High-pitched phonation is associated with smaller amplitudes of vibration, and conversely, low-pitched phonation is associated with larger amplitudes of vibration (Video Clip 5). Clinicians should expect smaller amplitudes of vibration in high-pitched phonation as a result of a decrease in the availability of pliable tissue. This phenomenon is mediated by the stretching action of the cricothyroid muscle on the vocal folds. The cricothyroid muscle pulls the vocal folds anteriorly and medially, making them taut, and, as this happens, the tension on the vocal fold tissues increases and lateral movement is impeded. In lower-pitched phonation, the thyroarytenoid muscle relaxes and decreases the tautness and tension on the vocal fold tissues. This allows the vocal fold tissues to easily move laterally in the outflowing air and results in amplitudes of vibration that are larger than those seen with habitual pitch and loudness.
This principle holds true for vocally normal speakers voluntarily increasing or decreasing the pitch of their phonation and should not be applied to persons with voice disorders that cause high- or low-pitched phonation. One can expect this relationship between pitch and amplitude of vibration to be altered with certain types of vocal fold pathology. A key example of the difference can be found in persons who have a low-pitched voice due to vocal fold edema. These individuals may demonstrate a smaller than normal amplitude of vibration, rather than the larger amplitude expected with low pitch, because there is expansion of the tissues with fluid. The fluid under the vocal fold mucosa makes it taught and thus prevents the mucosa from “blowing in the wind” of the exhalation.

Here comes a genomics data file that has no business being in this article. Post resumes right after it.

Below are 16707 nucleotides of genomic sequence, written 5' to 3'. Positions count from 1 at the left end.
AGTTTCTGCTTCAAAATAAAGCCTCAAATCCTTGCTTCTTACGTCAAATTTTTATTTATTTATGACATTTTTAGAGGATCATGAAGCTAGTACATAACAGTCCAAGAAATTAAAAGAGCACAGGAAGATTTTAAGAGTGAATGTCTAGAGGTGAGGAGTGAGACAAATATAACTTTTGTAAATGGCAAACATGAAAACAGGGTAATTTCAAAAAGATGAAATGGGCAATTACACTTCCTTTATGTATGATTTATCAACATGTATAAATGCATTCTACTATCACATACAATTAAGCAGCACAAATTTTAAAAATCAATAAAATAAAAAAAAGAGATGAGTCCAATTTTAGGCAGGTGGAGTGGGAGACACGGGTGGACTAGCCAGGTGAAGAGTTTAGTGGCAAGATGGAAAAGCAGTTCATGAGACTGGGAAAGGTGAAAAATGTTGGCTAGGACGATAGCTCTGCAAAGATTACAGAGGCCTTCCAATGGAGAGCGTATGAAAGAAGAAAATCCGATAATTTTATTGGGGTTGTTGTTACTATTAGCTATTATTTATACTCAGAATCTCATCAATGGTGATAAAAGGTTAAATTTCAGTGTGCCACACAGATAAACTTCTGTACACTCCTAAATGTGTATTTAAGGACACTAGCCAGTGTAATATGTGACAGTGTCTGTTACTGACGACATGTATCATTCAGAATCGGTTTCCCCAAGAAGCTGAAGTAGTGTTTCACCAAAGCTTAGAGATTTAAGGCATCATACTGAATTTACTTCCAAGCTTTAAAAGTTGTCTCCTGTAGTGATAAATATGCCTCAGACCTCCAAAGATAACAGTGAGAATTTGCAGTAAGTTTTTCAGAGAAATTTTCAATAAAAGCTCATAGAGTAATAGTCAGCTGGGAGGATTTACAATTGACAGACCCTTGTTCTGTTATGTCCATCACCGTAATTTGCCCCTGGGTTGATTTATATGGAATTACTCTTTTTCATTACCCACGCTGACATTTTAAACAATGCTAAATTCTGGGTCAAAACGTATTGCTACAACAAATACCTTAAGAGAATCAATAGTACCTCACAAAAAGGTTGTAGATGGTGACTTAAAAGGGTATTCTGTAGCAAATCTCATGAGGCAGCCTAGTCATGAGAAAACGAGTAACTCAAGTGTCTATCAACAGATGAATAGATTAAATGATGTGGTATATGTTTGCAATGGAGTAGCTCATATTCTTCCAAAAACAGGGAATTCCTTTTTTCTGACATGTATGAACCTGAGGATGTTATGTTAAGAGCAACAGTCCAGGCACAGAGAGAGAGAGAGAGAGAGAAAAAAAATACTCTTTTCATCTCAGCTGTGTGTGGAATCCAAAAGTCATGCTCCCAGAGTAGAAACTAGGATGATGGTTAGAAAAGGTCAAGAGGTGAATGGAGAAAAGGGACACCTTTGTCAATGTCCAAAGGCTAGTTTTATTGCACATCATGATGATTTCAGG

The relationship between amplitude of vibration and loudness is not as clear as that of amplitude of vibration and pitch. Loud phonation is mediated by high subglottal pressure (Video Clip 6). As discussed above, there are two ways to increase subglottal pressure. These two ways have different effects on the amplitude of vibration. If one phonates loudly by increasing the volume of expired air, as we hope one would, then the amplitude of vibration increases relative to the increase in loudness of the individual’s speech. However, if phonation is made louder by increasing medial compression of the vocal folds rather than by increasing expiratory volume, then the amplitude of vibration is restricted by the muscular contraction. Clinicians need to evaluate the method of increasing loudness in their patients prior to judging the normalcy of the change in the amplitude of vibration with changes in loudness. If it is difficult to determine the role of medial compression on the amplitude of phonation after eliciting a natural loud phonation, further instructions regarding the production of loud phonation can be given to the patient. Most patients can easily be instructed to take a larger than normal breath prior to a loud phonation, which should result in an appropriate sample of phonation upon which to judge increased amplitude.
Luckily, softer phonation is less complicated with regard to the amplitude of vibration. Softer phonation is associated with smaller amplitudes of vibration due to the smaller force of the exhaled air on the vocal fold tissues. One should remember that this discussion regarding amplitude of vibration holds true for vocally normal speakers voluntarily increasing or decreasing the volume of their phonation and cannot be applied to persons with voice disorders that cause loud or soft phonation. An example of the difference between vocally normal speakers and those with a voice disorder can be found in persons who have a soft voice due to vocal fold atrophy (Video Clips 16 and 17). These persons may have larger than normal amplitude of vibration as there is less tension on the vocal fold tissue to impede the mucosa from moving laterally by the force of the exhaled air (Video Clip 24). It is important to remember that what causes a loud or soft voice in persons without voice disorders may be very different than what causes it in persons with voice disorders.